Psych Meds: Part III

Mitch’s is in poor repair, but passable. The red and yellow sign is faded and crooked, but it was probably like that before the cataclysm. The front windows were broken, and from the looks of it, the store was already searched. Nothing moved inside.

“So, why are we here again?” asks Templeton, looking over his shoulder into the empty street. “This place doesn’t seem very inviting.”

“Thorazine. I’ll start to lose even more of my grasp on reality if I don’t get it soon,” replies Austin.

“Remind me again why you want to maintain a grasp on this reality.”

“I don’t have an answer for that. But I also need food and water.” With that, Austin pushes open the door.

The store is a mom-and-pop joint, not very big, and the pharmacy sign, though not illuminated, still proudly hangs on the back wall. Products from the shelves are mostly missing or thrown throughout the aisles. To Austin’s right, the store’s two cash registers hang open, and most of the tobacco is long stolen. Near the cash registers are some old, likely-irradiated candies, and, best of all, half a cooler of soda and a couple bottles of water.

“You know, rat,” says Austin, “I think we’re going to be alright.” He steps forward.

“Wait!” says Templeton. Austin’s foot catches a wire, and a heavy steel pipe section swings from above and crashes into Austin’s chest. The weight sends Austin off his feet, and his head catches the sales counter on the way down. The string holding the pipe breaks at the top of its swing, and after a single bounce the pipe crashes through the cooler.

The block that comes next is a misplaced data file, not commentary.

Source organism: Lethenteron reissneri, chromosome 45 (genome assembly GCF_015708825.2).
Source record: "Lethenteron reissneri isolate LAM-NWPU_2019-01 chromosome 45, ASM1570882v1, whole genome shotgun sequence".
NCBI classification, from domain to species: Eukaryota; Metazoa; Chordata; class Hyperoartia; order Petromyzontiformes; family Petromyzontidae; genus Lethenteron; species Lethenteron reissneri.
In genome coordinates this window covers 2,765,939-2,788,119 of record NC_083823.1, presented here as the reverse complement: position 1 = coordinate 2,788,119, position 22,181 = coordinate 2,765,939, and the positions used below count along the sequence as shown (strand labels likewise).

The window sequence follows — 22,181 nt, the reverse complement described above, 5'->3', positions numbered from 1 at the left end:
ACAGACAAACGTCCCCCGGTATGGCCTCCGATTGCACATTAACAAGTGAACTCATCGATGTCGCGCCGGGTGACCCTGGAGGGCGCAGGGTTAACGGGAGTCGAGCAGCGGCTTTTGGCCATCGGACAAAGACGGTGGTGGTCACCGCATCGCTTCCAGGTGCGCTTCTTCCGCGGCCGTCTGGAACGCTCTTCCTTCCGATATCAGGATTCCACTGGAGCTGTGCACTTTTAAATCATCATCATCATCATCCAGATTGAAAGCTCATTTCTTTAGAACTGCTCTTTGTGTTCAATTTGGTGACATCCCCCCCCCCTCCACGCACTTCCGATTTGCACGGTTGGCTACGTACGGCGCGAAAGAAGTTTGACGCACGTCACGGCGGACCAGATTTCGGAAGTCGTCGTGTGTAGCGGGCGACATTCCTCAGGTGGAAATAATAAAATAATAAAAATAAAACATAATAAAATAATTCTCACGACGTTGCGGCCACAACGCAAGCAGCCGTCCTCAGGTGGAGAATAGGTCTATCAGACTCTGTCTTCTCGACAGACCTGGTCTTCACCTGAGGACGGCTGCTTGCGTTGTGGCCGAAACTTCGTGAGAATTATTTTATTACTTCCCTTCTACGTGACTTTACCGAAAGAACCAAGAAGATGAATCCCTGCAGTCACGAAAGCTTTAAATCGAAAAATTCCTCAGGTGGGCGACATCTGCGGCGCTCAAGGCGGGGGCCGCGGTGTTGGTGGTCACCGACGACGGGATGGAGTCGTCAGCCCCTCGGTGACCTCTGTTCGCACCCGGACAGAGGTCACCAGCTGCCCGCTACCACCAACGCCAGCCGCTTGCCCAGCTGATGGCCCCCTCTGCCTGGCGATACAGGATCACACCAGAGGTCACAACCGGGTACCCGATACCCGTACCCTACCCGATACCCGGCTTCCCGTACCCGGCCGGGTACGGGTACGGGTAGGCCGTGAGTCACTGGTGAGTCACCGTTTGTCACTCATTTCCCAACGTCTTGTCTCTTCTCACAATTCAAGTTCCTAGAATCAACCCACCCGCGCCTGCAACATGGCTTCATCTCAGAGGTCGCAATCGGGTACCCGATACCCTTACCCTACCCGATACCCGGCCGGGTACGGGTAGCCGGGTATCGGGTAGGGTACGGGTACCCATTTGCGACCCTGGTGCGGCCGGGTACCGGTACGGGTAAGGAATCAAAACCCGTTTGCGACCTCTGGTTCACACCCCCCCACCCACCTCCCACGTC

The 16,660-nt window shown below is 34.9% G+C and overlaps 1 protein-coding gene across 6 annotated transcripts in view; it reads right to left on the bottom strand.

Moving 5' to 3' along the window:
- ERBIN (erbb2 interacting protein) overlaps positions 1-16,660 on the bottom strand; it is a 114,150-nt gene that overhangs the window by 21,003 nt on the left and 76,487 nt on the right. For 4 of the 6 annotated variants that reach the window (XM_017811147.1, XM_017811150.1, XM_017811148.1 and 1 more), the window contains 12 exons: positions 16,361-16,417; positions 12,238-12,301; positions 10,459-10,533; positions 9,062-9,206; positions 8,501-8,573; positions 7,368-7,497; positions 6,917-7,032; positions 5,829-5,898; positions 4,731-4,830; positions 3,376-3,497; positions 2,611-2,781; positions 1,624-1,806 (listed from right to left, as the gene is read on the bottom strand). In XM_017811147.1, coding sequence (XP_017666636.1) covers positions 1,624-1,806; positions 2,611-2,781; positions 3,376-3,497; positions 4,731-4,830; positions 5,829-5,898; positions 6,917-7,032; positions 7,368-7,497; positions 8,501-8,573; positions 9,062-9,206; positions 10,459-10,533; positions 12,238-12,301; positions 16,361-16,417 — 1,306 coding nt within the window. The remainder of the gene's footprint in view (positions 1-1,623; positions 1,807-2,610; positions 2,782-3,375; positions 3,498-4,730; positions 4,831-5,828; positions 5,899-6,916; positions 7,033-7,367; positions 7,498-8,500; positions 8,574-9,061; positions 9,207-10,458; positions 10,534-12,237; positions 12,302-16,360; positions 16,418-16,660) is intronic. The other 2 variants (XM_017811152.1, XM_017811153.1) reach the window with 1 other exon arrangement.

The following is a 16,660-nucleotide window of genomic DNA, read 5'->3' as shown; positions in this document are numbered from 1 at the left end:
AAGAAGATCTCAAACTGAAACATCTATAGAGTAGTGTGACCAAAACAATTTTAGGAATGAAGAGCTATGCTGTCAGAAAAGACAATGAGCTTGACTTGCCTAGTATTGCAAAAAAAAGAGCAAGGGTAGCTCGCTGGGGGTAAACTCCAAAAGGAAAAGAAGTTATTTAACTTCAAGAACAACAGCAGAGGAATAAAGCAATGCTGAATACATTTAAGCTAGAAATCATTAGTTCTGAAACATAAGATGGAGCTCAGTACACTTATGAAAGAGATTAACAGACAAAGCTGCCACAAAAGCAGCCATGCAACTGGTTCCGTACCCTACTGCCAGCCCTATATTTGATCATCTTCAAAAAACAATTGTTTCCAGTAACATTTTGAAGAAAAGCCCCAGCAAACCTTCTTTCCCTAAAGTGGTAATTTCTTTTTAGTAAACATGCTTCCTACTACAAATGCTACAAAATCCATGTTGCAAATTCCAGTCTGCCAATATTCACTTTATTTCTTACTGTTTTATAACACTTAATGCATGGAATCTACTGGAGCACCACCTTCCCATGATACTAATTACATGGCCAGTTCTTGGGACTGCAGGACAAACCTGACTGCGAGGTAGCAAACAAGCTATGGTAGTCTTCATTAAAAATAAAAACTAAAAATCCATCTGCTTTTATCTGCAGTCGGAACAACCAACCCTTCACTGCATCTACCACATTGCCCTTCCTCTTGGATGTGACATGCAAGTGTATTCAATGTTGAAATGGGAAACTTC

“Holy shit,” Austin spits as sits up, dazed, blood running from his head. It takes a minute to get himself together, and his ears are ringing. “Am I dead?”

“Not yet,” Templeton says, and scurries up the toiletries aisle.

“Where are you going?” Austin says.

“To look for more human traps,” calls Templeton. “Sit for a minute. Are you okay?”

Austin makes his way onto his feet to take inventory of his condition. The injuries are pretty bad. A concussion is almost certain, and he can’t tell if – or how many – ribs are broken. He can still breathe, so at least there’s that, but a pleasant jog isn’t in the forecast.

“Yeah,” calls Austin. “I’m alright. At least we’re in a pharmacy.” He leans on the counter as questions rush to mind. Who trapped this place? Why? Are they still here? Is the thorazine even worth it? Templeton’s voice interrupts him.

“So, the pharmacy gate is down, but they have an old mechanical lock on the side door. Shouldn’t be tough to break through.” Austin limps his way back to the pharmacy, following Templeton’s trail down the toiletries aisle. Templeton is sitting on the medicine counter, which supports a grate blocking passage into the medicine supply.

“One problem,” continues Templeton, with a sniff. “The door smells like nitrates. Maybe fertilizer?”

“Why is that a problem?” Austin is still foggy, and passing out isn’t totally out of the realm of possibility, so he steadies himself on the aisle’s endcap and shuts his eyes for a moment.